World Conservation Union (IUCN)
Grants through country and regional programs for biodiversity conservation in the developing world
Principal Office: International
The World Conservation Union (International Union for Conservation of Nature, IUCN) is among the world’s largest conservation networks. Membership includes more than 1,000 organizations representing government agencies, political and economic organizations, and national and international NGOs.
IUCN is internationally known for maintaining the Red List of Threatened Species; for hosting the Secretariat of the Ramsar Convention on Wetlands; for its joint role with WWF on monitoring international plant and wildlife trade (TRAFFIC); and for organizing and convening the World Conservation Congress.
Grant Programs for Agriculture, Energy, Environment, Natural Resources
IUCN does not have a grant-making mandate. However, grants are made through some of IUCN’s country and regional offices, and via IUCN’s participation in international programs and projects. Examples are indicated below, although they are not a complete itemization.
1 — IUCN-Netherlands. The Netherlands Committee of IUCN manages the Land Acquisition Fund to finance the purchase or lease of threatened natural areas. Grants of up to €85 thousand are made to local conservation NGOs in eligible developing countries.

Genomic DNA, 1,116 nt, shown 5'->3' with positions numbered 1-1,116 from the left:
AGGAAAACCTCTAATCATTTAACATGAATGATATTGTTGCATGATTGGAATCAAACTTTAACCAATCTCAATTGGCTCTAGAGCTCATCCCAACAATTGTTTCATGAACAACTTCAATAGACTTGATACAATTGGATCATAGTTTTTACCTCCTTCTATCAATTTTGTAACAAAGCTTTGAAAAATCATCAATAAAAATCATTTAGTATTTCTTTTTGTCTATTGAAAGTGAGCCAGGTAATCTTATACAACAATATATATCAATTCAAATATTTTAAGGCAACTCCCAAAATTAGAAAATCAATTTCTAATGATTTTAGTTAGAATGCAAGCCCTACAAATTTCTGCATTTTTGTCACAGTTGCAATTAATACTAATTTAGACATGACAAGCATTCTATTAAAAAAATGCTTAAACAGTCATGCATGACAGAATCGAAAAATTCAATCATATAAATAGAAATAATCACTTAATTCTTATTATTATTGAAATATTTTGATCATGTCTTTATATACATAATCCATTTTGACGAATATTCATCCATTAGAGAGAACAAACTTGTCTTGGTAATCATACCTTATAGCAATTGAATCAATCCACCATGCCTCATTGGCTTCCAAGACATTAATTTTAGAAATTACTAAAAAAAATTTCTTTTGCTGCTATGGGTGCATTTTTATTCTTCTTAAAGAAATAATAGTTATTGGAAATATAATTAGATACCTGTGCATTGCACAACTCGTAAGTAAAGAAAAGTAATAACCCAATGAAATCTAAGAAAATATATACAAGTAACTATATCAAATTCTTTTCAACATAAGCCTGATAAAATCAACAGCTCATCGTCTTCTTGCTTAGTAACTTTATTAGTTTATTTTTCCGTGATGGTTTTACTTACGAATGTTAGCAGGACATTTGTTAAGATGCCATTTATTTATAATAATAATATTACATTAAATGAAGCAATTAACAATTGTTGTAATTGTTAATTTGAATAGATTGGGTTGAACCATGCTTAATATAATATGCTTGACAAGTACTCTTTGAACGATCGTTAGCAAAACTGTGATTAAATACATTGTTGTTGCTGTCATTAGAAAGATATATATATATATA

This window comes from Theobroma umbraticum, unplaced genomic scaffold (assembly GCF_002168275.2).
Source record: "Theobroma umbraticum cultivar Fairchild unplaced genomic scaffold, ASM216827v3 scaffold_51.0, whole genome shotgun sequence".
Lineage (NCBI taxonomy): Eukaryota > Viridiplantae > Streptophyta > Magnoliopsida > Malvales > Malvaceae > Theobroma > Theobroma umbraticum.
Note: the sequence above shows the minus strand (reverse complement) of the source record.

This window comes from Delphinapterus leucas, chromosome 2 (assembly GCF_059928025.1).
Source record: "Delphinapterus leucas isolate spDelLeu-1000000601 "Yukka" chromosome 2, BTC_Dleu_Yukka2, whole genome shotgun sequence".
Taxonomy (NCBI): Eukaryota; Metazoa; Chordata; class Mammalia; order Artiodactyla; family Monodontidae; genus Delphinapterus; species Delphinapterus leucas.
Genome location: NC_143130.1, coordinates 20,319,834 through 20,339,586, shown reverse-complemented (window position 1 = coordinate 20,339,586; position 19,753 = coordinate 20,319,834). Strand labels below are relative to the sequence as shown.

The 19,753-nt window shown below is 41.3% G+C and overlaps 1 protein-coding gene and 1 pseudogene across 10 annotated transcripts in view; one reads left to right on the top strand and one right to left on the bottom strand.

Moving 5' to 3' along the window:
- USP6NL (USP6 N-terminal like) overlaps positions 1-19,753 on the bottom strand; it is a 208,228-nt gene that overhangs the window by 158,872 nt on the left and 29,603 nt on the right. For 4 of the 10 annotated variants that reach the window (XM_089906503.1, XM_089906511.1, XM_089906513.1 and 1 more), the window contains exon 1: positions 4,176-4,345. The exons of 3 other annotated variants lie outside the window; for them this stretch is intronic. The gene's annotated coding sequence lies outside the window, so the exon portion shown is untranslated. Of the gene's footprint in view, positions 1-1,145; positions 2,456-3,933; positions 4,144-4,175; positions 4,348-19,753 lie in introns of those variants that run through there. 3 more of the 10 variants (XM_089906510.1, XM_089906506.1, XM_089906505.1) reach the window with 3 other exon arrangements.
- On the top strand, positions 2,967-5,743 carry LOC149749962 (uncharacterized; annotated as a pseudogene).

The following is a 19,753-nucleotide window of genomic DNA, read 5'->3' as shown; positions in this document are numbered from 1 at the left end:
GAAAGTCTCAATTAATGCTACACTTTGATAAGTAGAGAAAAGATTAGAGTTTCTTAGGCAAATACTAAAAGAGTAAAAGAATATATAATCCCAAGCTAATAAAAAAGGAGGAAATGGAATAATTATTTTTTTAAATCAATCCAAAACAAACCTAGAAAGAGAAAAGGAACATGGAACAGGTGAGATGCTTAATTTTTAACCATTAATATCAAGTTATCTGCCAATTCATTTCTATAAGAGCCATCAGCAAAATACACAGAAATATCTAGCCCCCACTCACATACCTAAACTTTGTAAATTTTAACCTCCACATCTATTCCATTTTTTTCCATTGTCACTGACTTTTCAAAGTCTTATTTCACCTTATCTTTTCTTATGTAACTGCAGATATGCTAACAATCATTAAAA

APPLICATION: IUCN-Netherlands announces an annual call for project proposals. Each call includes the details of eligibility, and how and when to apply.
2 — IUCN-Oceania. The Energy Small Grants Program provides funding for renewable energy and energy efficiency in participating countries of the Oceania region. These energy projects should be coupled with strong linkages to biodiversity and ecosystem conservation.
APPLICATION: IUCN-Oceania posts the criteria, procedure, and application deadlines for its small grants program.
(The program was first launched in 2017. There have been no new calls since.)
Geographical Distribution of Grant Activities in Developing Countries
IUCN’s website is available in English, French, and Spanish.
IUCN works through a highly decentralized structure, including six commissions. This affects how and where to look for information about grants. Additionally, IUCN has many regional and country programs which have websites.
IUCN publishes the Red List of Ecosystems as a global standard for the assessment of the conservation status of ecosystems.
The World Conservation Congress, organized through IUCN and convened every four years, is among the planet’s largest conservation events.
IUCN provides contact information for its headquarters in Switzerland, and for its regional and country offices around the world.